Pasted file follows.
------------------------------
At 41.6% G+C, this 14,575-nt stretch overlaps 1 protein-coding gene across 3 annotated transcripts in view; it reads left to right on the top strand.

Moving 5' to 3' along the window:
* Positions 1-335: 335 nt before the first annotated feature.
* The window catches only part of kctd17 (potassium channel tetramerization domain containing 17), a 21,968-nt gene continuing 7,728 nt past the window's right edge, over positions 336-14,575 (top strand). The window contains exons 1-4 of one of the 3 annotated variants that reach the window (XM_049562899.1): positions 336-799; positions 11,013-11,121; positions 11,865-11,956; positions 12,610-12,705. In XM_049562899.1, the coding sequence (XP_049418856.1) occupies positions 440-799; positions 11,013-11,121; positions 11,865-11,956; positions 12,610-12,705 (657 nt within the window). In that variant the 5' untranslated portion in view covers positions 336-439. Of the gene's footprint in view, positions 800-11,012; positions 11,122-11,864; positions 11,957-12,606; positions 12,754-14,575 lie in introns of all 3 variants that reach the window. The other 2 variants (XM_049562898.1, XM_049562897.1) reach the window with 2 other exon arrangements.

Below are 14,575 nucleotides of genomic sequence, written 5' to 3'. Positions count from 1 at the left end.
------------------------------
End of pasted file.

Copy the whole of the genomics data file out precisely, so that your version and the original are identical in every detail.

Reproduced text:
At 41.6% G+C, this 14,575-nt stretch overlaps 1 protein-coding gene across 3 annotated transcripts in view; it reads left to right on the top strand.

Moving 5' to 3' along the window:
* Positions 1-335: 335 nt before the first annotated feature.
* The window catches only part of kctd17 (potassium channel tetramerization domain containing 17), a 21,968-nt gene continuing 7,728 nt past the window's right edge, over positions 336-14,575 (top strand). The window contains exons 1-4 of one of the 3 annotated variants that reach the window (XM_049562899.1): positions 336-799; positions 11,013-11,121; positions 11,865-11,956; positions 12,610-12,705. In XM_049562899.1, the coding sequence (XP_049418856.1) occupies positions 440-799; positions 11,013-11,121; positions 11,865-11,956; positions 12,610-12,705 (657 nt within the window). In that variant the 5' untranslated portion in view covers positions 336-439. Of the gene's footprint in view, positions 800-11,012; positions 11,122-11,864; positions 11,957-12,606; positions 12,754-14,575 lie in introns of all 3 variants that reach the window. The other 2 variants (XM_049562898.1, XM_049562897.1) reach the window with 2 other exon arrangements.

Below are 14,575 nucleotides of genomic sequence, written 5' to 3'. Positions count from 1 at the left end.